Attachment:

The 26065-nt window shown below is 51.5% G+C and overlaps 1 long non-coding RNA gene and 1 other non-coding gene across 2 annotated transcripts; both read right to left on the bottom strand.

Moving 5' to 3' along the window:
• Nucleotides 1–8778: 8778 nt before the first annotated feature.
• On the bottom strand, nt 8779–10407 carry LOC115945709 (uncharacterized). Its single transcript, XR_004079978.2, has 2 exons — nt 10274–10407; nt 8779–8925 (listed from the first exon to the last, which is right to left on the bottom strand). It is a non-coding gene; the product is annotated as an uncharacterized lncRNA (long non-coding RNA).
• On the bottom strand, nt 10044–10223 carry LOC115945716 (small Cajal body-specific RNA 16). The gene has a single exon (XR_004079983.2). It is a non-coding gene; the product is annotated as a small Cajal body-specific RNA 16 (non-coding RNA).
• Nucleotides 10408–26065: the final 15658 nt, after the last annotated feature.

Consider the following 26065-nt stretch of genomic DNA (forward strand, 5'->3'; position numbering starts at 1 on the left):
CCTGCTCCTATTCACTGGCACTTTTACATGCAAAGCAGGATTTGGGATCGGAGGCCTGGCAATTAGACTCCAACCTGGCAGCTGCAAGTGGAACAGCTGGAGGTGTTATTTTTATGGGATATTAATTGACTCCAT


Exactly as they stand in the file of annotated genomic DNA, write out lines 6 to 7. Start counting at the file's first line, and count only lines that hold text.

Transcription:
• Nucleotides 10408–26065: the final 15658 nt, after the last annotated feature.

Consider the following 26065-nt stretch of genomic DNA (forward strand, 5'->3'; position numbering starts at 1 on the left):